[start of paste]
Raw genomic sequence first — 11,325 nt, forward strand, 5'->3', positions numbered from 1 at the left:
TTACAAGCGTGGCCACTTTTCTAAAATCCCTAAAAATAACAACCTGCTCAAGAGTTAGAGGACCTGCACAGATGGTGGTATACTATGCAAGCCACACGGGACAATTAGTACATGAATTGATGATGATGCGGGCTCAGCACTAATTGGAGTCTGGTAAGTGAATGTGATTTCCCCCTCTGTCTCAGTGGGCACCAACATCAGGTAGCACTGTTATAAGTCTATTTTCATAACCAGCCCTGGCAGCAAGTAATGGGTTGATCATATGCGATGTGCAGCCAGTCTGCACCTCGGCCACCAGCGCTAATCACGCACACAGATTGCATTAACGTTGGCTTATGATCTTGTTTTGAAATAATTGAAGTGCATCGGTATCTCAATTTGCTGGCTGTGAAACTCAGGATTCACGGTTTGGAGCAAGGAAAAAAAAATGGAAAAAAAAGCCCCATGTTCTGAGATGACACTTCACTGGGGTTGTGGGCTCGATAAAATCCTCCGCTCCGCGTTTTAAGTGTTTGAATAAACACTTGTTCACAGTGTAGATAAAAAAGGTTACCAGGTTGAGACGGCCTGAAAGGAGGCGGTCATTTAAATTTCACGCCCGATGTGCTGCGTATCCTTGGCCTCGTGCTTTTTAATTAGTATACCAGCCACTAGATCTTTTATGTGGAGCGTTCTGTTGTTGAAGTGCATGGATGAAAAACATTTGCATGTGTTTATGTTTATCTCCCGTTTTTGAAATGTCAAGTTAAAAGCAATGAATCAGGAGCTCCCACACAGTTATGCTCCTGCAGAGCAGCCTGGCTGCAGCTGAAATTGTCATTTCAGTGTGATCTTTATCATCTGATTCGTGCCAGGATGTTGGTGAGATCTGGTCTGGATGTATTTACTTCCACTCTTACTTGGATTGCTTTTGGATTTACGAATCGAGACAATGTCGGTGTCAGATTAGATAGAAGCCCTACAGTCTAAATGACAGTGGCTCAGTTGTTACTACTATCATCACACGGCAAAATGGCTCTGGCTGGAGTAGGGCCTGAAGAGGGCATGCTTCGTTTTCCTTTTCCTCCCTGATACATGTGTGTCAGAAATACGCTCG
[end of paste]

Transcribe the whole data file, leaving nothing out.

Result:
Raw genomic sequence first — 11,325 nt, forward strand, 5'->3', positions numbered from 1 at the left:
TTACAAGCGTGGCCACTTTTCTAAAATCCCTAAAAATAACAACCTGCTCAAGAGTTAGAGGACCTGCACAGATGGTGGTATACTATGCAAGCCACACGGGACAATTAGTACATGAATTGATGATGATGCGGGCTCAGCACTAATTGGAGTCTGGTAAGTGAATGTGATTTCCCCCTCTGTCTCAGTGGGCACCAACATCAGGTAGCACTGTTATAAGTCTATTTTCATAACCAGCCCTGGCAGCAAGTAATGGGTTGATCATATGCGATGTGCAGCCAGTCTGCACCTCGGCCACCAGCGCTAATCACGCACACAGATTGCATTAACGTTGGCTTATGATCTTGTTTTGAAATAATTGAAGTGCATCGGTATCTCAATTTGCTGGCTGTGAAACTCAGGATTCACGGTTTGGAGCAAGGAAAAAAAAATGGAAAAAAAAGCCCCATGTTCTGAGATGACACTTCACTGGGGTTGTGGGCTCGATAAAATCCTCCGCTCCGCGTTTTAAGTGTTTGAATAAACACTTGTTCACAGTGTAGATAAAAAAGGTTACCAGGTTGAGACGGCCTGAAAGGAGGCGGTCATTTAAATTTCACGCCCGATGTGCTGCGTATCCTTGGCCTCGTGCTTTTTAATTAGTATACCAGCCACTAGATCTTTTATGTGGAGCGTTCTGTTGTTGAAGTGCATGGATGAAAAACATTTGCATGTGTTTATGTTTATCTCCCGTTTTTGAAATGTCAAGTTAAAAGCAATGAATCAGGAGCTCCCACACAGTTATGCTCCTGCAGAGCAGCCTGGCTGCAGCTGAAATTGTCATTTCAGTGTGATCTTTATCATCTGATTCGTGCCAGGATGTTGGTGAGATCTGGTCTGGATGTATTTACTTCCACTCTTACTTGGATTGCTTTTGGATTTACGAATCGAGACAATGTCGGTGTCAGATTAGATAGAAGCCCTACAGTCTAAATGACAGTGGCTCAGTTGTTACTACTATCATCACACGGCAAAATGGCTCTGGCTGGAGTAGGGCCTGAAGAGGGCATGCTTCGTTTTCCTTTTCCTCCCTGATACATGTGTGTCAGAAATACGCTCG